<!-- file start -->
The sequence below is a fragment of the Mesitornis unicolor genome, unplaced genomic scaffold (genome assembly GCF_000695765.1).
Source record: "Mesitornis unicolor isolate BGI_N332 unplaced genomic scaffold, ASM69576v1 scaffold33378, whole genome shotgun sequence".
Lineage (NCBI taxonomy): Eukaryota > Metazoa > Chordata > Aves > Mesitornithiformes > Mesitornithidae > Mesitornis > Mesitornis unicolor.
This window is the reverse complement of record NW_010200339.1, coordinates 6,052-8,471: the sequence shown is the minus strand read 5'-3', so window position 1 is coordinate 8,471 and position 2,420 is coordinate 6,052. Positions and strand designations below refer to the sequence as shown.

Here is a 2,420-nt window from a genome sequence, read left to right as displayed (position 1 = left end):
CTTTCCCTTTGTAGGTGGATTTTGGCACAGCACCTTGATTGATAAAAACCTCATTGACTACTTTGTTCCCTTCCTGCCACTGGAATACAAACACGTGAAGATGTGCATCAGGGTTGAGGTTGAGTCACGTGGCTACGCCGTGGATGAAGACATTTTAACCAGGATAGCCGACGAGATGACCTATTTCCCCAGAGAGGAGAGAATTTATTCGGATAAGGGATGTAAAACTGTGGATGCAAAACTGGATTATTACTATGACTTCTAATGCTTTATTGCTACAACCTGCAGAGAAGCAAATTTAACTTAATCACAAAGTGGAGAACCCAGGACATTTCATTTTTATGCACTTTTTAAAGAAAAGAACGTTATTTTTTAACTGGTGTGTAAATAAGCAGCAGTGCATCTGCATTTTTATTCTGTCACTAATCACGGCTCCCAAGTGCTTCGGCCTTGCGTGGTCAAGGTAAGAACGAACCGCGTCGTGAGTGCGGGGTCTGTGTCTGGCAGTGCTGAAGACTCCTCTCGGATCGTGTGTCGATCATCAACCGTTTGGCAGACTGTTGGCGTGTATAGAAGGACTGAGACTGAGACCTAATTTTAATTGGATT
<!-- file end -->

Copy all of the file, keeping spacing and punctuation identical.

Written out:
The sequence below is a fragment of the Mesitornis unicolor genome, unplaced genomic scaffold (genome assembly GCF_000695765.1).
Source record: "Mesitornis unicolor isolate BGI_N332 unplaced genomic scaffold, ASM69576v1 scaffold33378, whole genome shotgun sequence".
Lineage (NCBI taxonomy): Eukaryota > Metazoa > Chordata > Aves > Mesitornithiformes > Mesitornithidae > Mesitornis > Mesitornis unicolor.
This window is the reverse complement of record NW_010200339.1, coordinates 6,052-8,471: the sequence shown is the minus strand read 5'-3', so window position 1 is coordinate 8,471 and position 2,420 is coordinate 6,052. Positions and strand designations below refer to the sequence as shown.

Here is a 2,420-nt window from a genome sequence, read left to right as displayed (position 1 = left end):
CTTTCCCTTTGTAGGTGGATTTTGGCACAGCACCTTGATTGATAAAAACCTCATTGACTACTTTGTTCCCTTCCTGCCACTGGAATACAAACACGTGAAGATGTGCATCAGGGTTGAGGTTGAGTCACGTGGCTACGCCGTGGATGAAGACATTTTAACCAGGATAGCCGACGAGATGACCTATTTCCCCAGAGAGGAGAGAATTTATTCGGATAAGGGATGTAAAACTGTGGATGCAAAACTGGATTATTACTATGACTTCTAATGCTTTATTGCTACAACCTGCAGAGAAGCAAATTTAACTTAATCACAAAGTGGAGAACCCAGGACATTTCATTTTTATGCACTTTTTAAAGAAAAGAACGTTATTTTTTAACTGGTGTGTAAATAAGCAGCAGTGCATCTGCATTTTTATTCTGTCACTAATCACGGCTCCCAAGTGCTTCGGCCTTGCGTGGTCAAGGTAAGAACGAACCGCGTCGTGAGTGCGGGGTCTGTGTCTGGCAGTGCTGAAGACTCCTCTCGGATCGTGTGTCGATCATCAACCGTTTGGCAGACTGTTGGCGTGTATAGAAGGACTGAGACTGAGACCTAATTTTAATTGGATT